At baseline, GHD children in both treatment groups exhibited profound impairment in their lipid profiles, including higher TC (group A/group B vs. controls, P=0.016/0.018), TG (P=0.022/0.027), and LDL-C (P=0.001/0.009), and lower HDL-C (P=0.012/0.009), IGF-1 (P=0.001/0.001), and IGFBP-3 (P=0.031/0.022), as well as significant increases in cIMT (P=0.029/0.032) compared with controls. The values were similar for group A and group B.
After 12 months of rhGH therapy, we observed significant reductions in TC (PA=0.033, PB=0.038), TG (PA=0.046, PB=0.031), and LDL-C (PA=0.045, PB=0.035), and significant increases in HDL-C (PA=0.032, PB=0.026), IGF-1 (PA=0.025, PB=0.010), IGFBP-3 (PA=0.028, PB=0.015), the changes being more distinct in group B. Moreover, cIMT (PA=0.043, PB=0.039) decreased significantly in the GHD children, among whom the reduction was more obvious in group B, but the cIMT was still more than that in the control group. With the exception of TC, IGF-1, and IGFBP-3, all of the values differed greatly after the treatment between group A and group B (Figure 1 and Table 2).
Adverse Reactions after Treatment
Reduced levels of T4 were evident in both groups during treatment; however, they were improved after the administration of thyroxine tablets. Increased levels of FPG were detected in both treatment groups, but they returned to normal after the suspension of treatment. However, FPG did not increase further following re-commencement of the treatment, although two cases in group A developed lower limb edema, which was self-limiting without any special treatment, and two cases in group B developed knee pain, which was relieved after calcium supplement therapy. The occurrence rates for adverse reactions in group A and group B were 26.67% and 33.33%, respectively; however, the difference between the groups was not statistically significant (χ2=0.317, P=0.573; Table 3).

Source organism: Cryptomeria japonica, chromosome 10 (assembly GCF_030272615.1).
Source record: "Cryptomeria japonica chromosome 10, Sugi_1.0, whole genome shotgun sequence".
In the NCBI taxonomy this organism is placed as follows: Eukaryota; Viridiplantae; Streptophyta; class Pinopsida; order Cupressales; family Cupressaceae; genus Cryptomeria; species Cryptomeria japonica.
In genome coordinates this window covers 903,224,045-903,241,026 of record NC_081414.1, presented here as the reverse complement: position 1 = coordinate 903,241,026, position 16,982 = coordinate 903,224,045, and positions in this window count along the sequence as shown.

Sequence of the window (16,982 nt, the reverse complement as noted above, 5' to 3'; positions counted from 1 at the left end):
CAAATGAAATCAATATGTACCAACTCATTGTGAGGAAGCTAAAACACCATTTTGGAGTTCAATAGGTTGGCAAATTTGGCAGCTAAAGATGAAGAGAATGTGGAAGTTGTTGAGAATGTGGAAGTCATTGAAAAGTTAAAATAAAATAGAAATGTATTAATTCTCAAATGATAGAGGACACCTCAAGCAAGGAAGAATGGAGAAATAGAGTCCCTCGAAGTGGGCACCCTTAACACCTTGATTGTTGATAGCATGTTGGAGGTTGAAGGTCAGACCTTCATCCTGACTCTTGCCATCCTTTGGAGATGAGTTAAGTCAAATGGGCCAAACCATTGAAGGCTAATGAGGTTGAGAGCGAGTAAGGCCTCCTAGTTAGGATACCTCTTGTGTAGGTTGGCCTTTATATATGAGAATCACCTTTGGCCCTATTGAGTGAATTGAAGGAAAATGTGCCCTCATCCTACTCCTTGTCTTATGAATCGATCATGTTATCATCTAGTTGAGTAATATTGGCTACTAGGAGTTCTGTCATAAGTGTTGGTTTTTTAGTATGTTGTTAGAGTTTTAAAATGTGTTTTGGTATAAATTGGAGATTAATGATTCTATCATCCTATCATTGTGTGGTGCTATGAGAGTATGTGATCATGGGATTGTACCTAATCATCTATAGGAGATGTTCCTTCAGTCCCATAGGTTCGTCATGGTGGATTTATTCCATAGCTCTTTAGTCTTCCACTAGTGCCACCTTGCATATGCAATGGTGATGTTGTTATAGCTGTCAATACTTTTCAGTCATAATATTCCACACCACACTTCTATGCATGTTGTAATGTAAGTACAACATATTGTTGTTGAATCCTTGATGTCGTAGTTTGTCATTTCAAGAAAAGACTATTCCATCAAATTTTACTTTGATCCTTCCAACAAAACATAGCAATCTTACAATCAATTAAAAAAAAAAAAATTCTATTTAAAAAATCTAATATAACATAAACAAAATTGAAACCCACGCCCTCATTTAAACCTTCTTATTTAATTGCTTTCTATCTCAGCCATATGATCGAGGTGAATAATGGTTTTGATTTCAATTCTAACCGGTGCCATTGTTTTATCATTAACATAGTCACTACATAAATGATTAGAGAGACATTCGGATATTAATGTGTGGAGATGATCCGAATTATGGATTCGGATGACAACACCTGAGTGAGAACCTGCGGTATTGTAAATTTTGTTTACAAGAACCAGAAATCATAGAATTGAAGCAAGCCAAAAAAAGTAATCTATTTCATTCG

RhGH was first produced in 1985, and it provided hope for the treatment of all patients with GHD. After the rapid clinical application of rhGH, its therapeutic effects were verified extensively, and it became the predominant drug for treating GHD (14). The effect of rhGH on lipid metabolism has also been the focus of much attention in recent years where dyslipidemia is closely associated with cardiovascular risk factors. In fact, it has emerged that GHD children are highly likely to have an unfavorable lipid profile (15, 16).
In agreement with previous studies, our results demonstrated that the levels of TC, TG, and LDL-C were higher in GHD children, whereas the HDL levels were lower compared with those in age- and sex-matched healthy children. It is currently considered that GH can promote lipolysis, reduce the lipid content of tissues, and regulate the lipid-dissolving rate of adipocytes by activating the β adrenergic receptor in adipocytes (17, 18). Moreover, GH can upregulate the mRNA expression level of the liver LDL-C receptor, enhance the liver’s capacity for LDL-C uptake, increase blood lipid metabolism, and reduce the rate of LDL-C production, thereby obtaining a notable lipid-lowering effect (19). However, in GHD subjects, there is a reduction in the liver’s lipid-lowering and -dissolving function, which leads to remarkable higher levels of TC and LDL-C in GHD children compared with those in normal children (20). In addition, it has been reported that the lipid metabolism in GHD children is improved greatly after rhGH therapy (15, 21). Efforts are still required to elucidate the other possible mechanisms of dyslipidemia in GHD children.
In the present study, we observed significant reductions in the TC, TG, and LDL-C levels, as well as a significant increase in HDL-C in GHD children following 12 months of rhGH therapy, although the changes were more distinct in the high-dose group. This indicates that the use of higher rhGH doses has greater benefits in terms of the lipid profile. Our findings are in agreement with the results reported by Van et al. (22), who demonstrated a long-term beneficial effect of GH therapy on the HDL-C, LDL-C, and free fatty-acid levels in 59 GHD children after GH replacement therapy for 6 years. More recently, De Marco et al. (7) found alterations in the lipid profiles of GHD children, which were characterized by increases in TC and LDL-C; however, these alterations were reversible after GH treatment for 12 months. In addition, a beneficial effect of GH therapy on lipid metabolism has been documented in several studies (23, 24, 25), whereas the discontinuation of rhGH therapy after the final height has been achieved contributes to an increase in unfavorable lipid profiles (3, 26, 27).